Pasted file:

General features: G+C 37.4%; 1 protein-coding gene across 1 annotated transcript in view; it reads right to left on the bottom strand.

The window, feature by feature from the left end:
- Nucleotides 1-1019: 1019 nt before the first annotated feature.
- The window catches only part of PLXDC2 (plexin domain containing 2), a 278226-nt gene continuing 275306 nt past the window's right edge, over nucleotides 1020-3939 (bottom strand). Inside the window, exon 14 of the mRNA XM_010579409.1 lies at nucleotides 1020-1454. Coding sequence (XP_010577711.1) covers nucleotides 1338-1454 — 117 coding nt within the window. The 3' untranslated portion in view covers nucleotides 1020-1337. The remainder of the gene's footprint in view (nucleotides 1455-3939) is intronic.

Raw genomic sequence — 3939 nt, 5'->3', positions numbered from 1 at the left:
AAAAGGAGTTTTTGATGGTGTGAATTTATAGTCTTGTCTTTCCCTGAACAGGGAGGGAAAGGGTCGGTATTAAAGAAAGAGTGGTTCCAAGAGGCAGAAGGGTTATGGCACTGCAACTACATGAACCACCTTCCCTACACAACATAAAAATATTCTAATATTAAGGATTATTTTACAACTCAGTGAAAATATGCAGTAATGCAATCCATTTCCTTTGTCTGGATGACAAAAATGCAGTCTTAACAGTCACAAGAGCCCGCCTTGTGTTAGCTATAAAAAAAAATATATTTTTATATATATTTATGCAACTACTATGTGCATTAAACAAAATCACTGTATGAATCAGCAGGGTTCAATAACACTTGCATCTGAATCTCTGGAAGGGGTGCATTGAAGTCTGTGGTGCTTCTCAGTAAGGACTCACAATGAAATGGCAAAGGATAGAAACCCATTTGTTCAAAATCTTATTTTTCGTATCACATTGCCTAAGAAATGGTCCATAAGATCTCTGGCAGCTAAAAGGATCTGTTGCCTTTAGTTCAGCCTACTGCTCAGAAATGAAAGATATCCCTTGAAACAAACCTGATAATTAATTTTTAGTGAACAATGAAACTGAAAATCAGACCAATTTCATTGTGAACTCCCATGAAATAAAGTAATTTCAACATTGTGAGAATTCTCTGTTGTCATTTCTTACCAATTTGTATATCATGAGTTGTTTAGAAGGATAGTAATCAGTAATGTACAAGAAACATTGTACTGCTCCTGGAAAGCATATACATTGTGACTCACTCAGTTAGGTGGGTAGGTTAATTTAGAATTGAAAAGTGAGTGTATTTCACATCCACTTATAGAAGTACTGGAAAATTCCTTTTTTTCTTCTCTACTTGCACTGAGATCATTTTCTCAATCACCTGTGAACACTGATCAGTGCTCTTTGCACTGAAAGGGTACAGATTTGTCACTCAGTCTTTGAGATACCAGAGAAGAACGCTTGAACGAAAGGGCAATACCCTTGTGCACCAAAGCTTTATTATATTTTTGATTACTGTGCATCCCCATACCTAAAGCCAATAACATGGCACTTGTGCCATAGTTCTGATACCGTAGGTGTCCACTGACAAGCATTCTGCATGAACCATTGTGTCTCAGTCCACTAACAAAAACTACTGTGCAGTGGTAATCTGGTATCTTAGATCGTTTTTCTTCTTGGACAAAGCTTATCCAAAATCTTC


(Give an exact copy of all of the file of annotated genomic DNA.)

General features: G+C 37.4%; 1 protein-coding gene across 1 annotated transcript in view; it reads right to left on the bottom strand.

The window, feature by feature from the left end:
- Nucleotides 1-1019: 1019 nt before the first annotated feature.
- The window catches only part of PLXDC2 (plexin domain containing 2), a 278226-nt gene continuing 275306 nt past the window's right edge, over nucleotides 1020-3939 (bottom strand). Inside the window, exon 14 of the mRNA XM_010579409.1 lies at nucleotides 1020-1454. Coding sequence (XP_010577711.1) covers nucleotides 1338-1454 — 117 coding nt within the window. The 3' untranslated portion in view covers nucleotides 1020-1337. The remainder of the gene's footprint in view (nucleotides 1455-3939) is intronic.

Raw genomic sequence — 3939 nt, 5'->3', positions numbered from 1 at the left:
AAAAGGAGTTTTTGATGGTGTGAATTTATAGTCTTGTCTTTCCCTGAACAGGGAGGGAAAGGGTCGGTATTAAAGAAAGAGTGGTTCCAAGAGGCAGAAGGGTTATGGCACTGCAACTACATGAACCACCTTCCCTACACAACATAAAAATATTCTAATATTAAGGATTATTTTACAACTCAGTGAAAATATGCAGTAATGCAATCCATTTCCTTTGTCTGGATGACAAAAATGCAGTCTTAACAGTCACAAGAGCCCGCCTTGTGTTAGCTATAAAAAAAAATATATTTTTATATATATTTATGCAACTACTATGTGCATTAAACAAAATCACTGTATGAATCAGCAGGGTTCAATAACACTTGCATCTGAATCTCTGGAAGGGGTGCATTGAAGTCTGTGGTGCTTCTCAGTAAGGACTCACAATGAAATGGCAAAGGATAGAAACCCATTTGTTCAAAATCTTATTTTTCGTATCACATTGCCTAAGAAATGGTCCATAAGATCTCTGGCAGCTAAAAGGATCTGTTGCCTTTAGTTCAGCCTACTGCTCAGAAATGAAAGATATCCCTTGAAACAAACCTGATAATTAATTTTTAGTGAACAATGAAACTGAAAATCAGACCAATTTCATTGTGAACTCCCATGAAATAAAGTAATTTCAACATTGTGAGAATTCTCTGTTGTCATTTCTTACCAATTTGTATATCATGAGTTGTTTAGAAGGATAGTAATCAGTAATGTACAAGAAACATTGTACTGCTCCTGGAAAGCATATACATTGTGACTCACTCAGTTAGGTGGGTAGGTTAATTTAGAATTGAAAAGTGAGTGTATTTCACATCCACTTATAGAAGTACTGGAAAATTCCTTTTTTTCTTCTCTACTTGCACTGAGATCATTTTCTCAATCACCTGTGAACACTGATCAGTGCTCTTTGCACTGAAAGGGTACAGATTTGTCACTCAGTCTTTGAGATACCAGAGAAGAACGCTTGAACGAAAGGGCAATACCCTTGTGCACCAAAGCTTTATTATATTTTTGATTACTGTGCATCCCCATACCTAAAGCCAATAACATGGCACTTGTGCCATAGTTCTGATACCGTAGGTGTCCACTGACAAGCATTCTGCATGAACCATTGTGTCTCAGTCCACTAACAAAAACTACTGTGCAGTGGTAATCTGGTATCTTAGATCGTTTTTCTTCTTGGACAAAGCTTATCCAAAATCTTC